Reading and Phonics at Lower Heath CE Primary School & Nursery
At Lower Heath, synthetic phonics is taught as the main approach to early reading. Daily phonics sessions are taught from nursery to Year 2, but for some children the teaching of phonics continues in Key Stage 2 if this is necessary. These sessions follow the government published programme of ‘Letters and Sounds’. Each session is a daily 30-minute structured lesson, where the children have the opportunity to practice reading and writing. It is a fun session with lots of speaking and listening and working with a partner.
‘Letters and Sounds’ is split into 6 phases. These are expected to be taught during the following years, however this again may vary according to the needs of the children.
Phase 1 Nursery
Phase 2, 3, 4 Reception
Phase 4, 5, 6 Year 1
Phase 5, 6 Year 2
At each phase children are taught to recognise individual sounds, pairs and clusters of letters. In phonic sessions children are taught to recognise letters, understand the sound they make and then blend them together to create words. Some words, which cannot be phonetically sounded out, are taught at each phase. These are ‘tricky words’ and are taught through sight recognition.
In 2012 a statutory check was introduced in Year 1. The check assesses phonics knowledge learnt in Reception (phase 3) and in Year 1 (phase 4,5). It was developed to help identify the children who need extra help with decoding and blending before they begin Year 2.
At Lower Heath our core reading scheme is the Oxford Reading Tree, however this is supplemented with a range of schemes which will support your child in the process of learning to read. Once we are happy that your child has reached a certain level within the scheme they become 'free readers' which means that they move onto short stories and short fiction books, this can be at any point in your child's learning journey, it all depends on the individual child.
During each week, your child will be involved in a variety of reading tasks such as:
Please also read with your child at home and encourage them to read for pleasure.
Children take home spellings each week to learn to reinforce phonics covered in class, or they are spellings that are connected to the National Curriculum.
Spelling tests take place on a weekly basis, again we ask you to support your child with this.
Reading VIPERS is our new way of supporting children with their reading comprehension skills. All children will be working on VIPERS during class reading, whether it is reading as a class, in a small group, or one-to-one with an adult. It would be fantastic if parents could also be referring to VIPERS when they listen to their child read at home.
VIPERS stands for:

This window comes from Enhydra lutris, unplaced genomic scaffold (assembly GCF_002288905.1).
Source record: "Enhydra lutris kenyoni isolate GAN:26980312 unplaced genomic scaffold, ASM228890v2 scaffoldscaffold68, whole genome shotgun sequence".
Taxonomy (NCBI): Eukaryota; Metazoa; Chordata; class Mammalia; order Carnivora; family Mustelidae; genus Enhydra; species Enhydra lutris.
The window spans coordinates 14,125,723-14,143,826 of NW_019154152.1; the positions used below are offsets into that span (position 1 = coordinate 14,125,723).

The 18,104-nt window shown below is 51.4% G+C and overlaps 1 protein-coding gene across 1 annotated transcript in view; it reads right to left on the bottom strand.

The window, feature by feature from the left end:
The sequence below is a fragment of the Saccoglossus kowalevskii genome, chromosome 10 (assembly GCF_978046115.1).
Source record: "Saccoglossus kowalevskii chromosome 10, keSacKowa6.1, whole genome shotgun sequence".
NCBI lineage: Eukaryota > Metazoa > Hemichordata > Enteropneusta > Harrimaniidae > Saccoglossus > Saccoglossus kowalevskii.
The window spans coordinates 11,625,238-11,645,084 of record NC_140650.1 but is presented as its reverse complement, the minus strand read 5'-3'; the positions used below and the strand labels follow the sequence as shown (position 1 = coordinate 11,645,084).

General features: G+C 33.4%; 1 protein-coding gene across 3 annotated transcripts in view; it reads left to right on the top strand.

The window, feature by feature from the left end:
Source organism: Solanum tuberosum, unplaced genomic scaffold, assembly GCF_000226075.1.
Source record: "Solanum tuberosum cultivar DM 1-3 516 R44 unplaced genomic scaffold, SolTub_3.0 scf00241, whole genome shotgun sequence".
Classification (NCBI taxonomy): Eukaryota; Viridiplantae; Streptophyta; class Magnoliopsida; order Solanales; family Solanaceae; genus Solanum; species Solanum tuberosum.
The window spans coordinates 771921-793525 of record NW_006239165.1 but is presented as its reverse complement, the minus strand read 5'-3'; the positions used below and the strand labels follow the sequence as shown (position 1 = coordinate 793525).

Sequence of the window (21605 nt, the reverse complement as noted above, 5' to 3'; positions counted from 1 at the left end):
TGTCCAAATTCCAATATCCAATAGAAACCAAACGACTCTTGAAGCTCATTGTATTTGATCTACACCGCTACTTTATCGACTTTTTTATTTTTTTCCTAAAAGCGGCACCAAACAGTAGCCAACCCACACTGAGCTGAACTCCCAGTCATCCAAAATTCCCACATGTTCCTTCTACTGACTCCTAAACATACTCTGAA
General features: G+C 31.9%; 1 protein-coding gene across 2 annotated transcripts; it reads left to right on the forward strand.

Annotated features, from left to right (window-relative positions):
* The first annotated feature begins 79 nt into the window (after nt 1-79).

This poster is displayed in all classrooms. Up to the end of Year 2, the ‘S’ stands for ‘Sequence’. Once children move into Year 3, the ‘S’ stands for ‘Summarise’, which is a more demanding skill.
If we ensure that children are competent in all of these reading skills, we are covering all of the National Curriculum requirements and enabling them to be strong, confident readers. This acronym is just a great well of helping children and parents to remember what these vital skills are.
VIPERS can be used on any text that a child is reading, as well as on pictures, picture books and films! When any adult is listening to a child read, all they need to do is think of questions about the book/picture/film that cover all of the VIPERS, and there are great examples below of how you can create your own questions using the following question openers. The first document is for Reception to Year 2, and the second document is for Years 3-6:
Below is an example of how to use VIPERS questions with a page of a picture book:
And here is an example of how the VIPERS prompts could be used to create questions for a longer piece of text:
You very welcome to attend the reading drop-ins which take place every other Friday (see dates in the newsletter) to see the Reading VIPERS in action!
We have now been using Accelerated Reader at Lower Heath for 12 months. It is a great way of measuring and monitoring children’s reading ages (every term), and is really helpful in tracking the progress of children who are no longer on ‘book bands’ and are considered ‘free readers’.
Children usually start to access the programme in Year 1 or 2, whenever they are ready to move away from book bands. Once they start, you will se heir reading age in their reading records (which you can compare to their actual age), and you will see a book level which should help your child to choose reading books at an appropriate level.
Below are the answers to some common questions parents have about the programme. You can also find our presentation below from when we launched the programme last year. However, if you have other queries, please just ask your child’s teacher. Our reading drop-in sessions (every other Friday morning) are also a great way to find out more about how the programme works (see our newsletter for dates).